Which states offer deregulated energy?

September 23, 2020   By Caitlin Cosper

Which states offer deregulated energy?

Deregulation has given thousands of Texans the power to choose their energy provider since 2002. But Texas isn’t the only state with a deregulated energy market. There are 16 U.S. states that offer energy deregulation – and some also include a deregulated natural gas market.

Does your state offer energy choice? Read on to find out which states enjoy a deregulated electricity market.

Texas

  • Year of deregulation – 2002
  • Natural gas deregulation? – Available for commercial customers who meet a threshold of usage
  • Fun fact – About 85 percent of Texas enjoys energy choice – the largest percentage of any state!

Connecticut

  • Year of deregulation – 1998
  • Natural gas deregulation? – Yes, partially
  • Fun fact – The transition to deregulation also required suppliers to use renewable energy as a portion of the power source.

Pennsylvania

  • Year of deregulation – 1996
  • Natural gas deregulation? – Yes
  • Fun fact – Pennsylvania was one of the first states to encourage deregulation, beginning an investigation into the energy market in 1994.

Massachusetts

  • Year of deregulation – 1998
  • Natural gas deregulation? – Yes
  • Fun fact – According to estimates, since deregulation began, Massachusetts consumers have saved about $1.5 billion.

New Jersey

  • Year of deregulation – 1999
  • Natural gas deregulation? – Yes
  • Fun fact – Currently, only about 20 percent of New Jersey residents have taken advantage of their power to choose.

New York

  • Year of deregulation – 1997
  • Natural gas deregulation? – The state does not offer natural gas choice to residential customers.
  • Fun fact – In New York, energy providers are called Energy Services Companies, or ESCOs.

Illinois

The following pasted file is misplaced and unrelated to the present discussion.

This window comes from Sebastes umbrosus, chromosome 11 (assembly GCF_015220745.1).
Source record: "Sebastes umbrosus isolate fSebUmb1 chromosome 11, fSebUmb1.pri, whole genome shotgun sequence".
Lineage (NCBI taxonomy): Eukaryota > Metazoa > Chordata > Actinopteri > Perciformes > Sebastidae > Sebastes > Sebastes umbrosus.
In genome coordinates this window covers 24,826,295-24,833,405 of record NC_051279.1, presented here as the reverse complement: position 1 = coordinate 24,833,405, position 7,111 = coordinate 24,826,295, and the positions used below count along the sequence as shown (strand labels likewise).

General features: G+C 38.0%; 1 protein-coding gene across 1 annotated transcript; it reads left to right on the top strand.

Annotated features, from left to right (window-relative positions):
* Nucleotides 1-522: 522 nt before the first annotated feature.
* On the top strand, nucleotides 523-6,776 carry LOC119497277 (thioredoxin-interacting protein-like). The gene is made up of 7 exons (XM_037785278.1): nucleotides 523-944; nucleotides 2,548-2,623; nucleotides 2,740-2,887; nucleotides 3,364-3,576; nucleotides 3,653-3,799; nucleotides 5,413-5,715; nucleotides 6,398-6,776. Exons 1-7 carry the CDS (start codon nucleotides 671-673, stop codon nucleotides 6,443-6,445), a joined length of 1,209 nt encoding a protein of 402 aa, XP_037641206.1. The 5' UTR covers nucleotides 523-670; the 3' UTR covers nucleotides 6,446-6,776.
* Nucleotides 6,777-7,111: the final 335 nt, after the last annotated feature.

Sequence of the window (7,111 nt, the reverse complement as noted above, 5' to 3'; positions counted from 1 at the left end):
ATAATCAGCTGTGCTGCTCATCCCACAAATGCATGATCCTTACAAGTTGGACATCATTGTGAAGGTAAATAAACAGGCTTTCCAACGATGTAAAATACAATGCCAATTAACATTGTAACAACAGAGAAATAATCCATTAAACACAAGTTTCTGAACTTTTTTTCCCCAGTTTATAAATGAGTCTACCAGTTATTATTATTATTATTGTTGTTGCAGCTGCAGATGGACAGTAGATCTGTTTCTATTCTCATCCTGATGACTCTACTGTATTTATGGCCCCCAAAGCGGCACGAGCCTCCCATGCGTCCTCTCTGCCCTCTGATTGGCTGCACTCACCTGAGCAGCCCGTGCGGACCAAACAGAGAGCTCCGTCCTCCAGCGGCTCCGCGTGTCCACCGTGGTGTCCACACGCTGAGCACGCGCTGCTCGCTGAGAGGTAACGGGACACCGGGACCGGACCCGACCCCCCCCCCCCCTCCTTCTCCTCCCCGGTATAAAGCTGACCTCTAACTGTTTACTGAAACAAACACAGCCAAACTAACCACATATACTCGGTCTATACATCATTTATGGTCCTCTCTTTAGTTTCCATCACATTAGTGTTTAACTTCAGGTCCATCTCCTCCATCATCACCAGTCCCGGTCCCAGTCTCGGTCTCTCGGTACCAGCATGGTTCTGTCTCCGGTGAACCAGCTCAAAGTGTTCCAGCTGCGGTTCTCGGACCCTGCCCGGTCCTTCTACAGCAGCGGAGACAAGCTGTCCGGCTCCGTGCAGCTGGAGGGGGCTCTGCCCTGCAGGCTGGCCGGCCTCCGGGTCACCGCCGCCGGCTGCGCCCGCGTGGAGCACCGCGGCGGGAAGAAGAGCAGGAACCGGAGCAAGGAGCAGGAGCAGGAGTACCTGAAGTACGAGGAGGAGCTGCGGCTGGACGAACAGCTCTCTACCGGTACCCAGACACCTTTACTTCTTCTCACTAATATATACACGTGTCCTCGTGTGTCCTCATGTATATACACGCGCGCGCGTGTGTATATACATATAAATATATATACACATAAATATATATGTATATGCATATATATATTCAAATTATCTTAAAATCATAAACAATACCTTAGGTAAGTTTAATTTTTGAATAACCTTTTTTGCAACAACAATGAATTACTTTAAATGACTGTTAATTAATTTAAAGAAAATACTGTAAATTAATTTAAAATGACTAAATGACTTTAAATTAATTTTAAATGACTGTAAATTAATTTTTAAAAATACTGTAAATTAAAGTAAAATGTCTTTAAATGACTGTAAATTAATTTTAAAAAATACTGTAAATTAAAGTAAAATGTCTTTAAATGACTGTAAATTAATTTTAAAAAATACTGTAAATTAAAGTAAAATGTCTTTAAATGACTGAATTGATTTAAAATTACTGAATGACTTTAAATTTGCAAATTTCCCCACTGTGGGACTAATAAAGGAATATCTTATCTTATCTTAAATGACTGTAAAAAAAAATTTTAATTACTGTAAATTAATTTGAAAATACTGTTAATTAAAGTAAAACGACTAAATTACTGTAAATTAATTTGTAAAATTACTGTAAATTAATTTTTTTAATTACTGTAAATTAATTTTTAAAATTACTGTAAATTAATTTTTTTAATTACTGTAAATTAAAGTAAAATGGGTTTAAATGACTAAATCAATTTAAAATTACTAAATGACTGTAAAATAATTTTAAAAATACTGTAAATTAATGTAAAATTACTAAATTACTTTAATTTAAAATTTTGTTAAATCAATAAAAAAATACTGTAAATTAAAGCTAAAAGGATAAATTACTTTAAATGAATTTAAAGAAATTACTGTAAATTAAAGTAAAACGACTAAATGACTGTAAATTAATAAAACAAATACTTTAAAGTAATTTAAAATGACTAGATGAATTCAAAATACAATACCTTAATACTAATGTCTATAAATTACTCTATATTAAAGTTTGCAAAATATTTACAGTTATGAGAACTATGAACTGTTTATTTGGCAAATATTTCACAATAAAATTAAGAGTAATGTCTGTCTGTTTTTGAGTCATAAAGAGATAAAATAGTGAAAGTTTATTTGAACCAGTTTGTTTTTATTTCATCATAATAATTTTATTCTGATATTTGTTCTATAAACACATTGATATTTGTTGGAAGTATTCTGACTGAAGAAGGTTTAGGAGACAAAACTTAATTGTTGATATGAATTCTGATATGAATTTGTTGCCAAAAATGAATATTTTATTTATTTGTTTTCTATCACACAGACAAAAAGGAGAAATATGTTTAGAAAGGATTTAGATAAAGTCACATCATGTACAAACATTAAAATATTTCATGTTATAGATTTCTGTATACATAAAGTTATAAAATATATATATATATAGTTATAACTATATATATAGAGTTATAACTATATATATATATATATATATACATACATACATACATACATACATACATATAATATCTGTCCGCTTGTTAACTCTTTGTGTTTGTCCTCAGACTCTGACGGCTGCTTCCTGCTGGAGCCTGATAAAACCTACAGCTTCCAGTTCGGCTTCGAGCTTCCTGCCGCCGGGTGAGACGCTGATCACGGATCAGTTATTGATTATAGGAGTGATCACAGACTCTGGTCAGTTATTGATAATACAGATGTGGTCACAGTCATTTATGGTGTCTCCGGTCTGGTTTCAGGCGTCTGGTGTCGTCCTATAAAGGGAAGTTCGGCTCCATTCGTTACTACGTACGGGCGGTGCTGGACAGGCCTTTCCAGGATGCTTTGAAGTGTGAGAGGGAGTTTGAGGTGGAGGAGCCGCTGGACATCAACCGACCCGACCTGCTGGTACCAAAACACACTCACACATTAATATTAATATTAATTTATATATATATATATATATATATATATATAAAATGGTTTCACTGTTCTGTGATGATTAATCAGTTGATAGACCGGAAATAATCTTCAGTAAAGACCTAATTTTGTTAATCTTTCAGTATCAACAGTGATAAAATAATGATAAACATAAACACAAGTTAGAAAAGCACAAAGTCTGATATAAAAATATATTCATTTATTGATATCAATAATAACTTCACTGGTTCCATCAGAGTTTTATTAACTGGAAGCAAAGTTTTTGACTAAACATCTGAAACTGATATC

• Year of deregulation – 1997
  • Natural gas deregulation? – About 75 percent of residential customers can enjoy natural gas choice.
  • Fun fact – In Illinois, energy providers are called Alternate Retail Electricity Suppliers, or ARES.

Delaware

  • Year of deregulation – 1999
  • Natural gas deregulation? – No
  • Fun fact – Delaware consumes approximately 100 times more energy than it produces.

Maine

  • Year of deregulation – 2000
  • Natural gas deregulation? – Only for industrial and commercial customers
  • Fun fact – Biomass supplies a quarter of Maine’s net energy generation.

Maryland

  • Year of deregulation – 1999
  • Natural gas deregulation? – Depending on the area, some customers are not eligible for natural gas choice.
  • Fun fact – In 2019, Maryland required 50 percent of the state’s electric sales be generated from renewable power sources by 2030.

Michigan

  • Year of deregulation – 1998
  • Natural gas deregulation? – Yes
  • Fun fact – Michigan is home to one of the largest pumped storage power plants in the world! The Ludington pumped-storage plant sits on Lake Michigan and holds a generating capacity of more than 2,000 MW.

New Hampshire

  • Year of deregulation – 1998
  • Natural gas deregulation? – Not for residential customers
  • Fun fact – New Hampshire was the first state in the country to begin the process of switching to a deregulated energy market.

Ohio

  • Year of deregulation – 1996
  • Natural gas deregulation? – Yes
  • Fun fact – Ohio is the country’s eighth-largest producer of ethanol with 7 ethanol plants and a total generating capacity of 680 million gallons annually.

Oregon

  • Year of deregulation – 1997
  • Natural gas deregulation? – No
  • Fun fact – In 2018, Oregon was the nation’s second-largest producer of hydroelectric power.

Rhode Island

  • Year of deregulation – 1996
  • Natural gas deregulation? – Yes
  • Fun fact – As of 2017, competitive energy suppliers in Rhode Island supplied about 47 percent of the state’s electric load.

Virginia

  • Year of deregulation – 2007
  • Natural gas deregulation? – Limited for residential customers
  • Fun fact – In 2018, natural gas accounted for 53 percent of Virginia’s electricity net generation.

 

Caitlin Cosper is a writer within the energy and power industry. Born in Georgia, she attended the University of Georgia before earning her master’s in English at the University of North Carolina at Charlotte.

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